Next Steps in Energy Policy for Unions in Brazil

Last week, we featured Part I of the Brazilian unions’ calls for energy renationalisation under the new Lula administration as it enters its third month in office. We focused on demands for the reclaiming of Eletrobras and Petrobras, among the largest and most strategic public energy companies in Latin America. This week, we share Part II, an abridged version of our interview with CUT Brazil’s Environment team.

Thank you to Central Única dos Trabalhadores (CUT – Unified Workers’ Central) Brazil’s Environment Secretary: Daniel Gaio, Secretary, and advisors Luz González and Vânia Ribeiro.

TUED: How would you summarize Lula’s energy policies so far and his positions on a just energy transition in Brazil?

CUT Brazil: Lula’s agenda has explicitly prioritised just energy transition, energy sovereignty and the environment at the national level but also at the regional level, namely with Chile, Uruguay, Colombia, and Argentina, as well as with the European Union.

During the transitional government period between Lula’s electoral victory and the beginning of his governance, our team participated in the Energy and Environment working groups, helping shape the orientation of the incoming administration’s policies. There, we completed an assessment of the impacts of the Temer and Bolsonaro years, evaluating the extent to which state capacities were debilitated and how to restore them. An important outcome of this process was the creation, once in government, of the “Social Participation Council” to communicate and coordinate policy demands between trade unions, social movements and the incoming administration.

While energy policies are still taking shape, some positions are very clear, mainly in relation to halting the privatization processes of Eletrobras and Petrobras. Petrobras was the hardest hit by Bolsonaro, with the privatization of entire companies previously owned by Petrobras, leading to large tariff hikes and widespread disinvestment. The privatization of Eletrobras took a different path, with the entire company now in private hands (although the government still holds some shares). Petrobras must be reclaimed as a public energy company. As trade unions, we are putting significant pressure on Petrobras to invest and participate in the sectors of fertilisers, renewable energies and regional participation in Latin American energy markets. In Lula’s government and also as CUT Brazil, it will be very important to look at successful international experiences and case studies that Brazil can learn from and incorporate into Lula’s political programme.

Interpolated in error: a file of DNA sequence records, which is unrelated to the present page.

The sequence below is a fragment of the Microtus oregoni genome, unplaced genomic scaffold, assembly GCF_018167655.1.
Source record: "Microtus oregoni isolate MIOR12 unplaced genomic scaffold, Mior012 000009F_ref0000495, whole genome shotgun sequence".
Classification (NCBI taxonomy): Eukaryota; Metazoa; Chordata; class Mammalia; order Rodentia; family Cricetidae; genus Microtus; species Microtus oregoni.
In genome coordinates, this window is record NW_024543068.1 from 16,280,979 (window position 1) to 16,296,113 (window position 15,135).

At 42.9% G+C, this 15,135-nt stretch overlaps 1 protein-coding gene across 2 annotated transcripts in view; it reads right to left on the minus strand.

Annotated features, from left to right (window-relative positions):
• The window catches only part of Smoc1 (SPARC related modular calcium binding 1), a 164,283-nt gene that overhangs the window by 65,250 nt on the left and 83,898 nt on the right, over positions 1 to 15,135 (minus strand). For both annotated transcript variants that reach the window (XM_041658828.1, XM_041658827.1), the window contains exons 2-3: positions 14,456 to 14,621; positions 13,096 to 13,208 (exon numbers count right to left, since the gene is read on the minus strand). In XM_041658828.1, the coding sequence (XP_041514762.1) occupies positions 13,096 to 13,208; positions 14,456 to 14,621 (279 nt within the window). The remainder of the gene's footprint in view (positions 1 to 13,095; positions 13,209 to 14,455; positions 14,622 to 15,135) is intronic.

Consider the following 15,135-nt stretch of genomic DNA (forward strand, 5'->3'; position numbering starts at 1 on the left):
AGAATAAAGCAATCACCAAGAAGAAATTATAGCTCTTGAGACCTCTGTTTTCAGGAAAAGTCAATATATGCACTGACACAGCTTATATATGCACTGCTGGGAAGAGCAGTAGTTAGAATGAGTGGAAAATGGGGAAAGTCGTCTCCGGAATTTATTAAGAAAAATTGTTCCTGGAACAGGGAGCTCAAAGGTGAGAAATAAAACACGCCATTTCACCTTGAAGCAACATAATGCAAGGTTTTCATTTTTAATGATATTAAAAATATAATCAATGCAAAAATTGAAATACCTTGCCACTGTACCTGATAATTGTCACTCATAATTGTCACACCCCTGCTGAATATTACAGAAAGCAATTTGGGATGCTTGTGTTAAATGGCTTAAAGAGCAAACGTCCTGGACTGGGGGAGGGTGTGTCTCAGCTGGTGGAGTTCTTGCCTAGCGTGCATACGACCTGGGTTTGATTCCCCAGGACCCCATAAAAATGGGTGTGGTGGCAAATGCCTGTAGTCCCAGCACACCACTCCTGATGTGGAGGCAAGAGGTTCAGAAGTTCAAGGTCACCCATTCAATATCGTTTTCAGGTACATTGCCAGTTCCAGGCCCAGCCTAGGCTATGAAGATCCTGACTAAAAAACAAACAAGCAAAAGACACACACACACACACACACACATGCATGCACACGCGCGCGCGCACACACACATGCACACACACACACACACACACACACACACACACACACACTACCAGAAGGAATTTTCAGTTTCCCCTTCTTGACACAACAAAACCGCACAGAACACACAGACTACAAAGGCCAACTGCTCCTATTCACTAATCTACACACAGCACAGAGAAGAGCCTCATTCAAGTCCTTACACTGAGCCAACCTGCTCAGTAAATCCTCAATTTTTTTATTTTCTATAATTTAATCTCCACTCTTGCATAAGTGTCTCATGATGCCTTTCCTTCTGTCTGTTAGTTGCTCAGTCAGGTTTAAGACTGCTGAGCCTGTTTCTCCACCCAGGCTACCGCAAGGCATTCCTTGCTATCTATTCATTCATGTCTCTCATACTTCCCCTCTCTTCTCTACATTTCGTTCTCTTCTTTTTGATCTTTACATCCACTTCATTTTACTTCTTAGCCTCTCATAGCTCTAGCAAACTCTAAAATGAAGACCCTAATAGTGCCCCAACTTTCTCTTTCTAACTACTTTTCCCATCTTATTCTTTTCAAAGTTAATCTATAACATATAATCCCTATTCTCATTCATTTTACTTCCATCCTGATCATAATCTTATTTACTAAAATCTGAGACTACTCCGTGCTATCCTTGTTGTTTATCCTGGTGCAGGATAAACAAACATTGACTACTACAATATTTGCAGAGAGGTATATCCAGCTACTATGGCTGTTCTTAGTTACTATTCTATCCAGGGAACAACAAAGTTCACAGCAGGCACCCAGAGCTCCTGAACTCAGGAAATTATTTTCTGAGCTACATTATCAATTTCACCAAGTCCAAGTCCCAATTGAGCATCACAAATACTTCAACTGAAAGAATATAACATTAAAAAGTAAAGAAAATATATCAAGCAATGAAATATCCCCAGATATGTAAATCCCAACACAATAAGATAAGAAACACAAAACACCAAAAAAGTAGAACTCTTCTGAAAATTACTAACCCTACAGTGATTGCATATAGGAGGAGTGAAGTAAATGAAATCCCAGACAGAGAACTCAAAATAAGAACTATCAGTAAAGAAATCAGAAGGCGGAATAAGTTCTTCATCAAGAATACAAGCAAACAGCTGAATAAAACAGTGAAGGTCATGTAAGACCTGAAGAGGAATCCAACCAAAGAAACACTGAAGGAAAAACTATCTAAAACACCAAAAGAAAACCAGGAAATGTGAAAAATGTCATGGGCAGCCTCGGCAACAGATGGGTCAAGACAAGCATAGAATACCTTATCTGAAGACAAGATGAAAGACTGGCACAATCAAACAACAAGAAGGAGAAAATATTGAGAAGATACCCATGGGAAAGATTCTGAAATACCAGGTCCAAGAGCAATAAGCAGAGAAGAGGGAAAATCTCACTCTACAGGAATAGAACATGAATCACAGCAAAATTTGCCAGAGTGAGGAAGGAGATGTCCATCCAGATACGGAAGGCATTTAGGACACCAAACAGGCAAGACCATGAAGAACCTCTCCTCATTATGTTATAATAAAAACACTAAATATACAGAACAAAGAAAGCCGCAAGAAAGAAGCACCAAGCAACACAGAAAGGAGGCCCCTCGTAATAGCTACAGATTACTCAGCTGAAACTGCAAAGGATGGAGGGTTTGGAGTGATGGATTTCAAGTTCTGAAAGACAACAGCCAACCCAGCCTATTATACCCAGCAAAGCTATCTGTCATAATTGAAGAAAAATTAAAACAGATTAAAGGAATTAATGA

We anticipate a return to “publicness” in the Lula government in the form of public investment in social energy programmes that fulfill the public mandate. The Lula government will also have to work to recover the privatizations carried out under Bolsonaro’s provincial and state governments in the transmission and distribution sectors. In many states, Brazilians had “access” to energy, strictly speaking, but tariffs rose precipitously until they became unaffordable for the working class.

TUED: How does CUT Brazil view the state of publicly-owned energy in Brazil? What demands do trade unions have to strengthen public energy in Brazil? Is there a trade union strategy to help reverse privatization, specifically of Eletrobras and Petrobras?